When we were doing this work for schools, one of the issues we looked at specifically was the school fire drill, which has become a stalwart in all of our schools. It’s required by Indiana law to do it monthly.

You could substitute severe weather and active shooter drills for some of those monthly drills. We’ve not lost a child to an active fire in a school really since the ‘50s, when this law was put in place to protect grievous loss of life in schools.

We’ve thought about how we might do [active shooter] drills in a way that isn’t traumatic to the kids, so that they don’t go home and have nightmares about it, but they feel some reassurance that they know what they’re supposed to do in the case of an emergency.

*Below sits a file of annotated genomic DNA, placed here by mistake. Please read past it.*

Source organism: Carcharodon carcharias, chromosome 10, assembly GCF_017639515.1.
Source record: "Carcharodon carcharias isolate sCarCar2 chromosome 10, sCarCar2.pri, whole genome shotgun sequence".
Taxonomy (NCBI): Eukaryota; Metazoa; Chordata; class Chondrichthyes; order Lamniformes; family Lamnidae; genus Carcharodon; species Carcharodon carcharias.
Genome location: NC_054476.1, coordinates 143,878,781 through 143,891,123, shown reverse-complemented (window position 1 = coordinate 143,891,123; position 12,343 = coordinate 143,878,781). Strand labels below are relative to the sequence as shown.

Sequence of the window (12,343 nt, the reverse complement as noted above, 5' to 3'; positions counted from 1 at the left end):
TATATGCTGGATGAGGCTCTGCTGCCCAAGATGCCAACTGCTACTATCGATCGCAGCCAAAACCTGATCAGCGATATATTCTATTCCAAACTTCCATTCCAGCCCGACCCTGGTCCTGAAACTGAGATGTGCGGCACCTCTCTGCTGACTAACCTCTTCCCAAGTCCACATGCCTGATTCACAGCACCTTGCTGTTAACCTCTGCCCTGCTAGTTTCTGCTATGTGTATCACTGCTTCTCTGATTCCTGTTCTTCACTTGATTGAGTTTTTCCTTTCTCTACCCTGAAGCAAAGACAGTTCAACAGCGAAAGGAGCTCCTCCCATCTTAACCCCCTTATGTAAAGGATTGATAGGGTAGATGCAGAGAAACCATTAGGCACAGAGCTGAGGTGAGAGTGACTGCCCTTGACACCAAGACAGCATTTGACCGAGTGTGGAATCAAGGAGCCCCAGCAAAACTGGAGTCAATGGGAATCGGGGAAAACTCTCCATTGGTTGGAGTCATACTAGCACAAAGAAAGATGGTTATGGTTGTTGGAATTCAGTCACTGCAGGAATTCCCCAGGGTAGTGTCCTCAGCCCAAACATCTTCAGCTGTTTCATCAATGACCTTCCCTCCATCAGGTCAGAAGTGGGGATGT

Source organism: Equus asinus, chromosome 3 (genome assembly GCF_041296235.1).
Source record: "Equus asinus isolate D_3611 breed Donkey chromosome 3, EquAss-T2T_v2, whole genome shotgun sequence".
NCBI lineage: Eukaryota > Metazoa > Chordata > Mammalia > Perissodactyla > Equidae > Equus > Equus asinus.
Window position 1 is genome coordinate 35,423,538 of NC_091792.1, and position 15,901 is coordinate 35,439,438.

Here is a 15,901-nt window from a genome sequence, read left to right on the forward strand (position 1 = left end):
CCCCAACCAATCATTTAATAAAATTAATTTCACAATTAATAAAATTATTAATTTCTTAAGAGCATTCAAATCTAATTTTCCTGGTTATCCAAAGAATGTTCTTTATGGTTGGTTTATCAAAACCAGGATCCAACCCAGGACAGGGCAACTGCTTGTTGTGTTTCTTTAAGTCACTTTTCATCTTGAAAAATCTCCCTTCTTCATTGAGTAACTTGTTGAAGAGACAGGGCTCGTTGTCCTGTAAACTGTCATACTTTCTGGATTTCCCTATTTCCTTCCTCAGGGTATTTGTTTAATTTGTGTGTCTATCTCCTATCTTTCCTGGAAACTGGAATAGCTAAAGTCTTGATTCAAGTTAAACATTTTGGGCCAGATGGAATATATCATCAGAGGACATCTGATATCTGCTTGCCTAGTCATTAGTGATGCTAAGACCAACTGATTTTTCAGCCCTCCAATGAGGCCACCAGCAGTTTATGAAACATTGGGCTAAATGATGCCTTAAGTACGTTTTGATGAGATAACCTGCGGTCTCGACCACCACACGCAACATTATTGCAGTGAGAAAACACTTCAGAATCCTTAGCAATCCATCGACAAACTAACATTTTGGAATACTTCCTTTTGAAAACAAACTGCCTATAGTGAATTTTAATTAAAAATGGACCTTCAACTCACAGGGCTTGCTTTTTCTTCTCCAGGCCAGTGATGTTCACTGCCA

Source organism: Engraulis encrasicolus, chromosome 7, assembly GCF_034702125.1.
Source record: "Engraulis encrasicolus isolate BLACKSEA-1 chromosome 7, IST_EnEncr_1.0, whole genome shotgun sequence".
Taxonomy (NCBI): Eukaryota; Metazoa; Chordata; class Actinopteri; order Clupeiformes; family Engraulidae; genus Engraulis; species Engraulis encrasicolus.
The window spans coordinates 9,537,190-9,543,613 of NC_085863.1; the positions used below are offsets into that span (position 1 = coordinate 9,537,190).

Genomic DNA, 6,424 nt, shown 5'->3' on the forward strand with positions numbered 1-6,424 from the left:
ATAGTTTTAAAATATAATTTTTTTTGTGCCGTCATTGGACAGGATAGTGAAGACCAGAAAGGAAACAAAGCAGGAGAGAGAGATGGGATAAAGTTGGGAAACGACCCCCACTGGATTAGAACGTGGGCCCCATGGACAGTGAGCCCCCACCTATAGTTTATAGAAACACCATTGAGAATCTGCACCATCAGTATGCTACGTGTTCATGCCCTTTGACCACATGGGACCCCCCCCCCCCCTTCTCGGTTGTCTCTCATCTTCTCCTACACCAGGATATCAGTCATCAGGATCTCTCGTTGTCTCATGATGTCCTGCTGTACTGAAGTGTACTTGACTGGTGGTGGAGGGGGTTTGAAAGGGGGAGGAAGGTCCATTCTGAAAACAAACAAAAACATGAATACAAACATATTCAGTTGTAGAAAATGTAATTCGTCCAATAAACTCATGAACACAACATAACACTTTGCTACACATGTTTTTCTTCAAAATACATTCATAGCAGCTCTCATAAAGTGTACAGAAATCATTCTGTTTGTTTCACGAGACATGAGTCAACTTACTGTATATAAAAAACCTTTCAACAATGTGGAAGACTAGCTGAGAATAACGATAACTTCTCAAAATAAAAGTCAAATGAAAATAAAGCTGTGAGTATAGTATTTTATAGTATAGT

I think this is also true in business.

Should active shooter training be a regular part of workplace training?

Yeah, I certainly think it should be. … But it probably needs to be refined a little bit, especially in the training, to be basically: Run if you can, hide if you can’t and fight as a last resort.

In what ways are workplaces most vulnerable to these types of situations?

All workplaces are going to have some vulnerability, because we are an open society and we have a Second Amendment that says we have a right to bear arms. So, there’s always going to be some risks with that.

The miracle is these things are not more routine than they are. I guess it is testament to just how law abiding the vast majority of the public is with firearms and with everything else that we expect in an open society.

A [solution] would be armed security. A single armed security guard is a weak point, though, just like a single law enforcement officer in the school would be a weak point. But it does offer, at least according to the FBI data, a substantial deterrent for someone selecting your location to do these kinds of violent acts.